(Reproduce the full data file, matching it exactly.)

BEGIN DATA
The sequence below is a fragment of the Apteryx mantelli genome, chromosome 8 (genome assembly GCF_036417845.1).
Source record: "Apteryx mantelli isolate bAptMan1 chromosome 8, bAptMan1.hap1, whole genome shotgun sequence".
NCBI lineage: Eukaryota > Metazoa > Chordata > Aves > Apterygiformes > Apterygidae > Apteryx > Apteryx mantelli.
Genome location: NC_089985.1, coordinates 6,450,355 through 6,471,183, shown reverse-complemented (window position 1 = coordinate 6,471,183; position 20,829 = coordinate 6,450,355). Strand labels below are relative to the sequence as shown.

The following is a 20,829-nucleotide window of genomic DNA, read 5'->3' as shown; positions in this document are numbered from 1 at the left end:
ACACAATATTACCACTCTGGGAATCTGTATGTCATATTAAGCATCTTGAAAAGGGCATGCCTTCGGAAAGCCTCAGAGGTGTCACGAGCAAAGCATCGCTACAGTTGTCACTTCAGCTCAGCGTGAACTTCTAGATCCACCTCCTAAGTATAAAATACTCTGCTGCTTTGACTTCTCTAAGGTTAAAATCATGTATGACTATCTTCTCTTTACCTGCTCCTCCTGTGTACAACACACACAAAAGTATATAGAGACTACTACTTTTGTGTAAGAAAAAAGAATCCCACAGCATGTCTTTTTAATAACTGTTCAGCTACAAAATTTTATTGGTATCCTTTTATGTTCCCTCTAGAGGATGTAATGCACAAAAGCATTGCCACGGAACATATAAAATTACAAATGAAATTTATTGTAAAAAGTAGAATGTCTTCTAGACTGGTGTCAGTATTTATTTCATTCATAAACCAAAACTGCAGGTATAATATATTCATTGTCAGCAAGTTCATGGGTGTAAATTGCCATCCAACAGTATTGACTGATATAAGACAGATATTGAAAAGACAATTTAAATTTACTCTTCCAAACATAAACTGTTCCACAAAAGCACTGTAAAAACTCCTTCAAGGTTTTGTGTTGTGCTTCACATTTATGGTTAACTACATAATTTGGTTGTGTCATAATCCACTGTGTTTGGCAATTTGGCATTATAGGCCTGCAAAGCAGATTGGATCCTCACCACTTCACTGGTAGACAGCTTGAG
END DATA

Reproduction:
The sequence below is a fragment of the Apteryx mantelli genome, chromosome 8 (genome assembly GCF_036417845.1).
Source record: "Apteryx mantelli isolate bAptMan1 chromosome 8, bAptMan1.hap1, whole genome shotgun sequence".
NCBI lineage: Eukaryota > Metazoa > Chordata > Aves > Apterygiformes > Apterygidae > Apteryx > Apteryx mantelli.
Genome location: NC_089985.1, coordinates 6,450,355 through 6,471,183, shown reverse-complemented (window position 1 = coordinate 6,471,183; position 20,829 = coordinate 6,450,355). Strand labels below are relative to the sequence as shown.

The following is a 20,829-nucleotide window of genomic DNA, read 5'->3' as shown; positions in this document are numbered from 1 at the left end:
ACACAATATTACCACTCTGGGAATCTGTATGTCATATTAAGCATCTTGAAAAGGGCATGCCTTCGGAAAGCCTCAGAGGTGTCACGAGCAAAGCATCGCTACAGTTGTCACTTCAGCTCAGCGTGAACTTCTAGATCCACCTCCTAAGTATAAAATACTCTGCTGCTTTGACTTCTCTAAGGTTAAAATCATGTATGACTATCTTCTCTTTACCTGCTCCTCCTGTGTACAACACACACAAAAGTATATAGAGACTACTACTTTTGTGTAAGAAAAAAGAATCCCACAGCATGTCTTTTTAATAACTGTTCAGCTACAAAATTTTATTGGTATCCTTTTATGTTCCCTCTAGAGGATGTAATGCACAAAAGCATTGCCACGGAACATATAAAATTACAAATGAAATTTATTGTAAAAAGTAGAATGTCTTCTAGACTGGTGTCAGTATTTATTTCATTCATAAACCAAAACTGCAGGTATAATATATTCATTGTCAGCAAGTTCATGGGTGTAAATTGCCATCCAACAGTATTGACTGATATAAGACAGATATTGAAAAGACAATTTAAATTTACTCTTCCAAACATAAACTGTTCCACAAAAGCACTGTAAAAACTCCTTCAAGGTTTTGTGTTGTGCTTCACATTTATGGTTAACTACATAATTTGGTTGTGTCATAATCCACTGTGTTTGGCAATTTGGCATTATAGGCCTGCAAAGCAGATTGGATCCTCACCACTTCACTGGTAGACAGCTTGAG